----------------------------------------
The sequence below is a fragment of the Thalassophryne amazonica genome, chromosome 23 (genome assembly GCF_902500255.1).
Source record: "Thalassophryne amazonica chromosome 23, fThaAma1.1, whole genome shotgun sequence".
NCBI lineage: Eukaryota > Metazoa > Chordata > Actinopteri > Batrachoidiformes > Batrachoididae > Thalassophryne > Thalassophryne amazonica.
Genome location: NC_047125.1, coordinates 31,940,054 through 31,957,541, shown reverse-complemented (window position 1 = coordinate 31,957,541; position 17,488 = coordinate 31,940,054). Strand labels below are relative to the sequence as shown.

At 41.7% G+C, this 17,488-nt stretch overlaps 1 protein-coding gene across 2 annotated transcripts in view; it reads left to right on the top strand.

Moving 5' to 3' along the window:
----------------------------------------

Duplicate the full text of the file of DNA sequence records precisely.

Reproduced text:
The sequence below is a fragment of the Thalassophryne amazonica genome, chromosome 23 (genome assembly GCF_902500255.1).
Source record: "Thalassophryne amazonica chromosome 23, fThaAma1.1, whole genome shotgun sequence".
NCBI lineage: Eukaryota > Metazoa > Chordata > Actinopteri > Batrachoidiformes > Batrachoididae > Thalassophryne > Thalassophryne amazonica.
Genome location: NC_047125.1, coordinates 31,940,054 through 31,957,541, shown reverse-complemented (window position 1 = coordinate 31,957,541; position 17,488 = coordinate 31,940,054). Strand labels below are relative to the sequence as shown.

At 41.7% G+C, this 17,488-nt stretch overlaps 1 protein-coding gene across 2 annotated transcripts in view; it reads left to right on the top strand.

Moving 5' to 3' along the window: